- European Commissioner Michel Barnier has endorsed a planned "Robin Hood" tax
- The European tax on financial transactions was morally right, he said
- He would like to see it extended internationally
- He said capitalism had become a "caricature" of itself, and wanted to restore its morality
The European Union's Internal Markets Commissioner says a planned "Robin Hood" tax on financial trades is "only right," and he would like to see it enforced worldwide.
Michel Barnier told CNN's Richard Quest at the World Economic Forum in Davos that capitalism had "become a caricature of itself," and it was "politically and morally" right that the financial sector should be taxed.
"The financial crisis ... broke the back of growth and after all we helped out the financial sector, it's perfectly right and fair that it should give something back," he said.
The controversial tax on trading in stocks, bonds and derivatives came a step closer on Tuesday when European Union finance ministers allowed some member states to proceed with the plan, intended to reap billions of euros for struggling European nations.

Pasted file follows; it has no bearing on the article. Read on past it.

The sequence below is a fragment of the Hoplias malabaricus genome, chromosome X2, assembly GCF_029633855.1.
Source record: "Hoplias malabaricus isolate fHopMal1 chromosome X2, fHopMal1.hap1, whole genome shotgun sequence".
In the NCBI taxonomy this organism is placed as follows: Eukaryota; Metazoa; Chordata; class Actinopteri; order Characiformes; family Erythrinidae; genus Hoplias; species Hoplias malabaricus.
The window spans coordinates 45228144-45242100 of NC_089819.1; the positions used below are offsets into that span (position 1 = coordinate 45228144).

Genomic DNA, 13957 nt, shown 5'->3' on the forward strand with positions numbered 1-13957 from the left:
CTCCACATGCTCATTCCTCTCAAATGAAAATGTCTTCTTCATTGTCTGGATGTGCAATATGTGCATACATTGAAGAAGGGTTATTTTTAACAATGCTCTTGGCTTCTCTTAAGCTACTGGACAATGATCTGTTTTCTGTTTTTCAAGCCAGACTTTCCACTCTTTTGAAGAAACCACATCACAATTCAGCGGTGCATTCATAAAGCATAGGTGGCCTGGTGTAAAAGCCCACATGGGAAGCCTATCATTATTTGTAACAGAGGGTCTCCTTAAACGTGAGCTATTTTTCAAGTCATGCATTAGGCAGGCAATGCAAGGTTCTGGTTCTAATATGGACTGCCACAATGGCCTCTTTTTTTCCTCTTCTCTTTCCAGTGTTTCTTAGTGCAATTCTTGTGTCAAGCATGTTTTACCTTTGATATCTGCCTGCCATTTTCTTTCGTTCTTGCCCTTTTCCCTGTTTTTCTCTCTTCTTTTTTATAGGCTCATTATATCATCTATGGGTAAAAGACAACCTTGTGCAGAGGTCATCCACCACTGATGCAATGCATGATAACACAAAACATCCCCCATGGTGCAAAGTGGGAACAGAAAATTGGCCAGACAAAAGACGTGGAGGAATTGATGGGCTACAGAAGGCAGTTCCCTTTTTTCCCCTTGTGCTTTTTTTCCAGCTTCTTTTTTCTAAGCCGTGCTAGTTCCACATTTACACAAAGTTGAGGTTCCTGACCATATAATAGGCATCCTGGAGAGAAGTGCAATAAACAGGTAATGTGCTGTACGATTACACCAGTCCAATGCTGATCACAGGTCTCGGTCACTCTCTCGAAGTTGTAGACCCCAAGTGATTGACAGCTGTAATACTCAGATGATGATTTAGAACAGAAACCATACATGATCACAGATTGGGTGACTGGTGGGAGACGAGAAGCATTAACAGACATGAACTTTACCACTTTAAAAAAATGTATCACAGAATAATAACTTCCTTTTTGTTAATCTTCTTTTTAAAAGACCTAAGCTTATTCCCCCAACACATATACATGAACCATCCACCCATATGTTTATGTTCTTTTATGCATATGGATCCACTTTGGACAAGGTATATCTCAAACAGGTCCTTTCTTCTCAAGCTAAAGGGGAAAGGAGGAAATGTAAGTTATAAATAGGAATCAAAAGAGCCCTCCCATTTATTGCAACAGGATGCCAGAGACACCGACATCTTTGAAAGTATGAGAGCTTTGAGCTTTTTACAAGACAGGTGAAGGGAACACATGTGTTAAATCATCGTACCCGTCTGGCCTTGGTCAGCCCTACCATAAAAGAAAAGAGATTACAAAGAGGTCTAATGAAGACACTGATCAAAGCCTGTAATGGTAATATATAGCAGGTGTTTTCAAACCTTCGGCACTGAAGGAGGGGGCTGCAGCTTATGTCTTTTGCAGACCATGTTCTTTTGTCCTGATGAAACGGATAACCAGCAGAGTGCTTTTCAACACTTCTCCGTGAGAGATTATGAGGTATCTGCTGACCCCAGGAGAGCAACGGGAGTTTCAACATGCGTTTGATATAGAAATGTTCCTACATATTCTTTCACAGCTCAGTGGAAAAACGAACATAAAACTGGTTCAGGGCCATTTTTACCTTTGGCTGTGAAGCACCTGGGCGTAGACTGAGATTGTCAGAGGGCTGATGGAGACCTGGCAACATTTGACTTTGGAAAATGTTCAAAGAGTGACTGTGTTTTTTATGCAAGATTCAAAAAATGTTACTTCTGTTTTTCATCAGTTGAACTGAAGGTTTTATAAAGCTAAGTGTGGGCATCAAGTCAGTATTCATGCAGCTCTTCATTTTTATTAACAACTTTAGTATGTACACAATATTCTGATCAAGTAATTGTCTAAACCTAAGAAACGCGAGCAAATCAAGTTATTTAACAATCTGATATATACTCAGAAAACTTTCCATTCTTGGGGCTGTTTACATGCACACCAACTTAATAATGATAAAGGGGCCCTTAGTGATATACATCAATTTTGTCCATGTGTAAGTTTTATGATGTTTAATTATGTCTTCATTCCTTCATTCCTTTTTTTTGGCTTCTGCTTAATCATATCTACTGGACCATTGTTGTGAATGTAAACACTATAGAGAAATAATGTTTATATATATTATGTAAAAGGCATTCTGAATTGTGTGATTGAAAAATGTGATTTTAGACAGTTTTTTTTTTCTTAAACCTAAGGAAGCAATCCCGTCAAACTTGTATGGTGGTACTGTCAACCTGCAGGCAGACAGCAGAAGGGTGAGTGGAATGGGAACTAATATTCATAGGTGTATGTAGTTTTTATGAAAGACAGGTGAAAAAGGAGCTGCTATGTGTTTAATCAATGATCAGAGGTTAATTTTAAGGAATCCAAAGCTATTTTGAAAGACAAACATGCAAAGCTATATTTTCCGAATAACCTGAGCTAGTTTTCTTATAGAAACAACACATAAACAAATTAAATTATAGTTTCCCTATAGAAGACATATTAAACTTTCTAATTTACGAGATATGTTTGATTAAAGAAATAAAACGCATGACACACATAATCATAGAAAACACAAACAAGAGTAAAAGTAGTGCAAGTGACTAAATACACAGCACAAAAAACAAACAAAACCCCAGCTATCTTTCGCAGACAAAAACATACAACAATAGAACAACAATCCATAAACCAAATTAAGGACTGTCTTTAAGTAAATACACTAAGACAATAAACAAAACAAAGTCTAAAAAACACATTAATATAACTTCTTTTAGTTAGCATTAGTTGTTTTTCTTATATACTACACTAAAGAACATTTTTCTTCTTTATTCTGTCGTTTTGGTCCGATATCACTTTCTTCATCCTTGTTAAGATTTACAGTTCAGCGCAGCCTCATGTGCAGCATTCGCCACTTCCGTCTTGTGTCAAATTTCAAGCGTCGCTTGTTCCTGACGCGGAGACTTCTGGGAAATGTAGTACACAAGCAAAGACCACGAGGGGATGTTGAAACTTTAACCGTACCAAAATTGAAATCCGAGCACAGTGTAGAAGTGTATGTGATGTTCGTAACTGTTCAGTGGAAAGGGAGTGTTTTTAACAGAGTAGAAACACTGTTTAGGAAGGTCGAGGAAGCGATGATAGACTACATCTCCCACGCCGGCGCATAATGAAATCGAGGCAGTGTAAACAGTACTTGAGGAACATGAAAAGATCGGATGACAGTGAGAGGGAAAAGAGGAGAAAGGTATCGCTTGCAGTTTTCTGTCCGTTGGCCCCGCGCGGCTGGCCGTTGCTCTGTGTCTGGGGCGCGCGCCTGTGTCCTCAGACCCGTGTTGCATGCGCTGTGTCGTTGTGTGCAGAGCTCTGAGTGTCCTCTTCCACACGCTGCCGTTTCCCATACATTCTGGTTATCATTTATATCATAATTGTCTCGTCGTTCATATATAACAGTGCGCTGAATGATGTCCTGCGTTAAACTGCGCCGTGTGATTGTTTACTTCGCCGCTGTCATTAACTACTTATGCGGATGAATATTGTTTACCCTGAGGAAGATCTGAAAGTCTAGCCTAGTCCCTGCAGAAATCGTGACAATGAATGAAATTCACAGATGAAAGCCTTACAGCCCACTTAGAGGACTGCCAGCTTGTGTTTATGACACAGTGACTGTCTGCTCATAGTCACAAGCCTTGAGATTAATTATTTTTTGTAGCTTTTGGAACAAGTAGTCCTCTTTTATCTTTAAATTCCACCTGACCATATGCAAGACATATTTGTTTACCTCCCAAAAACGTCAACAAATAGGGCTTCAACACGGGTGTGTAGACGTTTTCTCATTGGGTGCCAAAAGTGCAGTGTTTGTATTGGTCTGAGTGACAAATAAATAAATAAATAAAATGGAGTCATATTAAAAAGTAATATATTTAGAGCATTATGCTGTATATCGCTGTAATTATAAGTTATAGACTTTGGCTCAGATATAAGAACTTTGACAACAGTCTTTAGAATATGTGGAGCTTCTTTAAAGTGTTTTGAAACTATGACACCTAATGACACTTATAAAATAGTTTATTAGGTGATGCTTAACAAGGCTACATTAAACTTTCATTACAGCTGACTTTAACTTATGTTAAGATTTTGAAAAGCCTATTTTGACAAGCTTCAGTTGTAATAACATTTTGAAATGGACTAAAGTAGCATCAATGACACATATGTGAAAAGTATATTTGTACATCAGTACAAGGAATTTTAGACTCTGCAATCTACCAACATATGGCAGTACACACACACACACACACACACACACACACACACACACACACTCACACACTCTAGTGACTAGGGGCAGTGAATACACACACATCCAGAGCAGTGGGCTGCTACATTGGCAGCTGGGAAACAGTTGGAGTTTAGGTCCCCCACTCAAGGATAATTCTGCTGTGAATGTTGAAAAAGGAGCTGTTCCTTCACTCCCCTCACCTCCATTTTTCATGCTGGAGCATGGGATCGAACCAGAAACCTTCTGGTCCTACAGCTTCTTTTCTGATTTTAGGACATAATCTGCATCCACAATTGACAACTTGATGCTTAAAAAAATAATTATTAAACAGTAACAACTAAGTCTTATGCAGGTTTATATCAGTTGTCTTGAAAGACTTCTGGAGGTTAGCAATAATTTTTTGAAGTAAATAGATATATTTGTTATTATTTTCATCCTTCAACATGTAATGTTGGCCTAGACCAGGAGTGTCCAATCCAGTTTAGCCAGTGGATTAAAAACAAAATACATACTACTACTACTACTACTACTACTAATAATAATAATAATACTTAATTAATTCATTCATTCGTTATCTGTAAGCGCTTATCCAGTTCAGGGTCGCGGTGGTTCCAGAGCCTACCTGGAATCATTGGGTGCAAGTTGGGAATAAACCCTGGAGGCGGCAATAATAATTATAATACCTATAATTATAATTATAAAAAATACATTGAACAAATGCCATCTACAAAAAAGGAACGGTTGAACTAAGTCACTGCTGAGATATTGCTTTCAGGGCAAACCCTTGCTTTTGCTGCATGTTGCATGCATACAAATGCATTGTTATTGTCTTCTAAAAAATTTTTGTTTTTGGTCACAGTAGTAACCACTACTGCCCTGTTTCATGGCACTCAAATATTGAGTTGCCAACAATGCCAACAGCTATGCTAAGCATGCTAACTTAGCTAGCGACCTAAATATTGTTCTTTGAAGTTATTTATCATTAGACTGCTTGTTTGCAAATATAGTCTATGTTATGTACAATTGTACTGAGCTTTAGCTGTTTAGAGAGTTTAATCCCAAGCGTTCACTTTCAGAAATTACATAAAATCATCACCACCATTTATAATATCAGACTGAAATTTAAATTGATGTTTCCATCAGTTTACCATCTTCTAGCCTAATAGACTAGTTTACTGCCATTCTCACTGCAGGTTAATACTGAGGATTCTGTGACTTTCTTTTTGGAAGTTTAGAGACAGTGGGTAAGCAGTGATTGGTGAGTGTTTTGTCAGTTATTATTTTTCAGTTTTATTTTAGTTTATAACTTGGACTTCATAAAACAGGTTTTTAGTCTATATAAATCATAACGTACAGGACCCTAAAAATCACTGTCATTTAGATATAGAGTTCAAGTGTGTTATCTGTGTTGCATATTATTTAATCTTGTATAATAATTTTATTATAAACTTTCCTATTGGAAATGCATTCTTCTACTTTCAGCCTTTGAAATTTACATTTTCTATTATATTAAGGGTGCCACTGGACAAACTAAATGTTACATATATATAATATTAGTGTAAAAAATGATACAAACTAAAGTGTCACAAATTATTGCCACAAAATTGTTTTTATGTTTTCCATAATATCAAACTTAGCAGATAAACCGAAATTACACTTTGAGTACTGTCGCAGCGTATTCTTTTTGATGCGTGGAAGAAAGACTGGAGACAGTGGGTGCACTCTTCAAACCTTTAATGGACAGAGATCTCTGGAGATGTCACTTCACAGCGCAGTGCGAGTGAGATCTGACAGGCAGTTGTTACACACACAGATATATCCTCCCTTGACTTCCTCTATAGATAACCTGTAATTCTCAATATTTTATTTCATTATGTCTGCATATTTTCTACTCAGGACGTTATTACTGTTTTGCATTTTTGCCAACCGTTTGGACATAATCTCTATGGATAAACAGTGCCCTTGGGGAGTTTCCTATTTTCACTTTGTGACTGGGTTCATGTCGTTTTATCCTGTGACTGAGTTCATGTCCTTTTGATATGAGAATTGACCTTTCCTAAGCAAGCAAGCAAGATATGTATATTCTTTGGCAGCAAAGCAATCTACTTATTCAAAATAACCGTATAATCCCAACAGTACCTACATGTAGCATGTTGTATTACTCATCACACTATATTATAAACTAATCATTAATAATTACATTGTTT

Barnier said the tax was "perfectly bearable," and could be "applied fairly easily in technical terms."
Barnier acknowledged the fact the tax would be limited to Europe was a weakness.
"I would prefer it of course if this tax were a worldwide tax," he said. "I would prefer it if the UK and even the U.S. were on board."
He said he wanted to see the rules applying to the financial sector more stringently applied to bring about "a more moral attitude" in the industry.
"What I challenge is all the sorts of manipulations and toxic products and excessive bonuses that can hardly be justified that we've come upon over the past few years," he said.
"We've seen ... the capitalist system go off the rails... We've got to bring it back on track and ensure that financial services... for the economy and for our regions."